Hamilton Leithauser: Black Hours (Ribbon Music) Review | Under the Radar Magazine Under the Radar | Music Blog for the Indie Music Magazine
Friday, March 1st, 2024  

Issue #50 - June/July 2014 - Future IslandsHamilton Leithauser

Black Hours

Ribbon Music

Jun 02, 2014 Issue #50 - June/July 2014 - Future Islands Bookmark and Share

Black Hours, Hamilton Leithauser‘s solo debut, was recorded shortly after The Walkmen announced an “extreme hiatus.”

His admirable-enough thesis here: Certain kinds of dignified cool always deserve to be in vogue. Like a Tom Waits or Paul Simon, he displays a penchant for exploring novelty and exoticism with a highbrow flair. But if Leithauser sounds undeniably comfortable in every suit he slips on throughout Black Hours, he’s only intermittently inspired.

Things peak early with the single “Alexandra,” which features Rostam Batmanglij (Vampire Weekend). Like last year’s triumphant Vampire Weekend cut “Diane Young,” it sucks the debris of contemporary production trends into its auto-tuned jets, but does so without sacrificing the throwback integrity of its gritty, Sun Records-like melody. Leithauser hasn’t sounded quite this alive since growling “Can’t you hear me?/I’m calling out your name” a decade ago on “The Rat.”

Almost equally impressive is “I Retired,” which goes as deep into doo-wop and gospel as anyone working under the indie banner has in recent years. Elsewhere, “11 O’Clock Friday Night” is a reasonably successful flirtation with gentrified afro-pop, and “I Don’t Need Anyone” effectively reverts to the moodiness of The Walkmen albums Lisbon and You & Me. Much less memorable are the shades of vaudeville, samba, and nocturnal balladry that regularly surface.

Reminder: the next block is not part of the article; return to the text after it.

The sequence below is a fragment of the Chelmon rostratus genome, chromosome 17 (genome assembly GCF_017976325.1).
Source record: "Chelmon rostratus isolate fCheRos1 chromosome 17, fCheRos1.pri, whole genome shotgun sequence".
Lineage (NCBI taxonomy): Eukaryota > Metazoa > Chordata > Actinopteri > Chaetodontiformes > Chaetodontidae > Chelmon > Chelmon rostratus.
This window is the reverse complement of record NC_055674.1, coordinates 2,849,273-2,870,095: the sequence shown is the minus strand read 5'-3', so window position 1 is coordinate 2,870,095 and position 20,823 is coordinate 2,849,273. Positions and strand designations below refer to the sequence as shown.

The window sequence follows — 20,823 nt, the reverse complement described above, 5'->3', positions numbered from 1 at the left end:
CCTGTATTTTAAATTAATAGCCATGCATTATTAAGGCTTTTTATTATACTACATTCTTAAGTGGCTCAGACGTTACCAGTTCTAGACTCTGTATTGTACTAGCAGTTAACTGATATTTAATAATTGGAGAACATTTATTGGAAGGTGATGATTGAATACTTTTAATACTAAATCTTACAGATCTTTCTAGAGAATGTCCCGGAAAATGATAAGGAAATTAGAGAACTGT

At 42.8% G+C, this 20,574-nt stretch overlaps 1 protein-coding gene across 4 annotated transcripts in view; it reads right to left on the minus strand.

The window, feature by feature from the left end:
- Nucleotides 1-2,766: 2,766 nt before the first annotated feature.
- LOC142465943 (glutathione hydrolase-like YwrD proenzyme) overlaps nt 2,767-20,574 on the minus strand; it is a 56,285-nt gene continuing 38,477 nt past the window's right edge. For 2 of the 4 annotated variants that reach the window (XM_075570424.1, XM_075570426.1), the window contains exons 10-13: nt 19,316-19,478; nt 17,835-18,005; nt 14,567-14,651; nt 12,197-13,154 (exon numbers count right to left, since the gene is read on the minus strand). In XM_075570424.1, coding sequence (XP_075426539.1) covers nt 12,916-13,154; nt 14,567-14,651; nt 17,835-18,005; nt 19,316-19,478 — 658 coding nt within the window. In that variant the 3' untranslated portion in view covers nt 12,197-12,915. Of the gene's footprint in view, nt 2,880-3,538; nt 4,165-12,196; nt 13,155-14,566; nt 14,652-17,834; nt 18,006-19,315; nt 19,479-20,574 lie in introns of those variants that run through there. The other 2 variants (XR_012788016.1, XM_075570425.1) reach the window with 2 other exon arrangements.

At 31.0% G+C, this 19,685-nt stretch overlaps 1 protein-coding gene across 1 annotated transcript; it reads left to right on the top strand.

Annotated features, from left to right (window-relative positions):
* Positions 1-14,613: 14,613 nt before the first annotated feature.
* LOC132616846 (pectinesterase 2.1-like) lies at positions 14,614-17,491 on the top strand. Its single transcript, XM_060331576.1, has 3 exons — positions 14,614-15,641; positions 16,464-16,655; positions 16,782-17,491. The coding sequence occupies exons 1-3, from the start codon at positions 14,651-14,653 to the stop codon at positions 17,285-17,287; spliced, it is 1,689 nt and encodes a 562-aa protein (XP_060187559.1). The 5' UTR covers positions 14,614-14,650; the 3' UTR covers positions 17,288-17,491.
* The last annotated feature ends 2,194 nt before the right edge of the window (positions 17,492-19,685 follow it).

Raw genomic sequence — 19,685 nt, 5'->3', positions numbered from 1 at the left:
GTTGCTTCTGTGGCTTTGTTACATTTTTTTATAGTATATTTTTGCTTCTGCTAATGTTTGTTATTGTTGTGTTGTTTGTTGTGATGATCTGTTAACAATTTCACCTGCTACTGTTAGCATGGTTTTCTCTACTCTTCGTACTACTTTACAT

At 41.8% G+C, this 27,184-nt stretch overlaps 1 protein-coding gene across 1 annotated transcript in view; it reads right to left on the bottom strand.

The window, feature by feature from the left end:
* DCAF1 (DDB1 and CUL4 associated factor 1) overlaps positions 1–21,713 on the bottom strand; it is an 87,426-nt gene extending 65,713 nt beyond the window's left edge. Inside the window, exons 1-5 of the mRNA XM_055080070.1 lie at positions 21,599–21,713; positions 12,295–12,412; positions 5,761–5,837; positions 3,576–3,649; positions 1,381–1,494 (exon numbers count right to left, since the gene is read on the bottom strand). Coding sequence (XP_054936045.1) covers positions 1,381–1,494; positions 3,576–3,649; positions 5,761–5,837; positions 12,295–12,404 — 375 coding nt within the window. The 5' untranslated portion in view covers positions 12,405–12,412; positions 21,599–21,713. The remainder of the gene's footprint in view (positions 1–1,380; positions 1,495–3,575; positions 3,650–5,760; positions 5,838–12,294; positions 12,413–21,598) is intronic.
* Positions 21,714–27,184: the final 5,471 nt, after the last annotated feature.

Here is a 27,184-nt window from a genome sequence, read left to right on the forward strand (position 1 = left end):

Leithauser has always sounded appealingly weathered, and his soused, scholarly crooner routine remains the antithesis to aging rocker clichés. But whiskey-soaked, grandfatherly refinement alone can only provide so much mileage, and even vocal assistance from Dirty Projector Amber Coffman can’t breathe life into wearier tracks.

It’s just a little too easy to wonder how Black Hours may have evolved with Walkmen drummer Peter Bauer’s restlessly inventive percussion propelling the lulls, or how a democratic approach may have suppressed a few indulgences. In other words, imagine if this had been a Walkmen record… (www.hamiltonleithauser.com)

Author rating: 6/10

Rate this album
Average reader rating: 9/10


Submit your comment

Name Required

Email Required, will not be published


Remember my personal information
Notify me of follow-up comments?

Please enter the word you see in the image below:

July 8th 2014

It’s just a little too easy to wonder if the reviewer correctly identified the Walkmen’s drummer as Matt Barrick, not Pete Bauer.

July 14th 2016

مرسی از جوابتون دوست عزیز Û± سوال دیگه هم داشتم .من Û²Û° ژانویه Û²Û°Û±Û± مدارکمو پست کردم و تقریبا Û±Û² ØÃǘ±Ø¯ÛŒØ¨™Âç˜Â´Ã˜Âª Û¹Û° فایل نامبرم اومد .شما فکر میکنید من حدودا کی میرم برای مصاحبه ؟ متشکرم